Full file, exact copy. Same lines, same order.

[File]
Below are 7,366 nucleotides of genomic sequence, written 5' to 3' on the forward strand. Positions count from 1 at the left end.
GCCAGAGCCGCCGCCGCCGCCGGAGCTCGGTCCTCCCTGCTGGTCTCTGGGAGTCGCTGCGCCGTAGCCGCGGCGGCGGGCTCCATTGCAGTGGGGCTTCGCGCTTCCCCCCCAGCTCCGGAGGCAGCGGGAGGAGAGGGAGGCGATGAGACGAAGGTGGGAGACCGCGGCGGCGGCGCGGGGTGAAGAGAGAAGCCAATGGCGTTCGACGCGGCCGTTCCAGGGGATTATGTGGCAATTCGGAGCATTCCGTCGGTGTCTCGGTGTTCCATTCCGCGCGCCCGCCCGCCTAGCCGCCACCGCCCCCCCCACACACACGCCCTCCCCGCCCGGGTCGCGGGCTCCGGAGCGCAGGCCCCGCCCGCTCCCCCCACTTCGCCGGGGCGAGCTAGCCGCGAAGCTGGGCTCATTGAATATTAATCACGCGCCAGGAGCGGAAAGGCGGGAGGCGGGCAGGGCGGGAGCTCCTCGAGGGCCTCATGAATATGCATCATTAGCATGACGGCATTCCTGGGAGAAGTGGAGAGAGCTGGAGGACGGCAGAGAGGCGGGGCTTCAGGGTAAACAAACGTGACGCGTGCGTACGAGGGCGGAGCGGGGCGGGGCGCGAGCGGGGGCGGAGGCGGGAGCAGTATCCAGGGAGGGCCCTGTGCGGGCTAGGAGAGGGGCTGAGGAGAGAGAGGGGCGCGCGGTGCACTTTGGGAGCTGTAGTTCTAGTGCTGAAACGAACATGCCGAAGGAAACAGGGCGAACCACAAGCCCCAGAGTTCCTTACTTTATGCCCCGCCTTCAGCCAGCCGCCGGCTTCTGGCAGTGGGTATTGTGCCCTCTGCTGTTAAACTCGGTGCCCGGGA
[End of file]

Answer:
Below are 7,366 nucleotides of genomic sequence, written 5' to 3' on the forward strand. Positions count from 1 at the left end.
GCCAGAGCCGCCGCCGCCGCCGGAGCTCGGTCCTCCCTGCTGGTCTCTGGGAGTCGCTGCGCCGTAGCCGCGGCGGCGGGCTCCATTGCAGTGGGGCTTCGCGCTTCCCCCCCAGCTCCGGAGGCAGCGGGAGGAGAGGGAGGCGATGAGACGAAGGTGGGAGACCGCGGCGGCGGCGCGGGGTGAAGAGAGAAGCCAATGGCGTTCGACGCGGCCGTTCCAGGGGATTATGTGGCAATTCGGAGCATTCCGTCGGTGTCTCGGTGTTCCATTCCGCGCGCCCGCCCGCCTAGCCGCCACCGCCCCCCCCACACACACGCCCTCCCCGCCCGGGTCGCGGGCTCCGGAGCGCAGGCCCCGCCCGCTCCCCCCACTTCGCCGGGGCGAGCTAGCCGCGAAGCTGGGCTCATTGAATATTAATCACGCGCCAGGAGCGGAAAGGCGGGAGGCGGGCAGGGCGGGAGCTCCTCGAGGGCCTCATGAATATGCATCATTAGCATGACGGCATTCCTGGGAGAAGTGGAGAGAGCTGGAGGACGGCAGAGAGGCGGGGCTTCAGGGTAAACAAACGTGACGCGTGCGTACGAGGGCGGAGCGGGGCGGGGCGCGAGCGGGGGCGGAGGCGGGAGCAGTATCCAGGGAGGGCCCTGTGCGGGCTAGGAGAGGGGCTGAGGAGAGAGAGGGGCGCGCGGTGCACTTTGGGAGCTGTAGTTCTAGTGCTGAAACGAACATGCCGAAGGAAACAGGGCGAACCACAAGCCCCAGAGTTCCTTACTTTATGCCCCGCCTTCAGCCAGCCGCCGGCTTCTGGCAGTGGGTATTGTGCCCTCTGCTGTTAAACTCGGTGCCCGGGA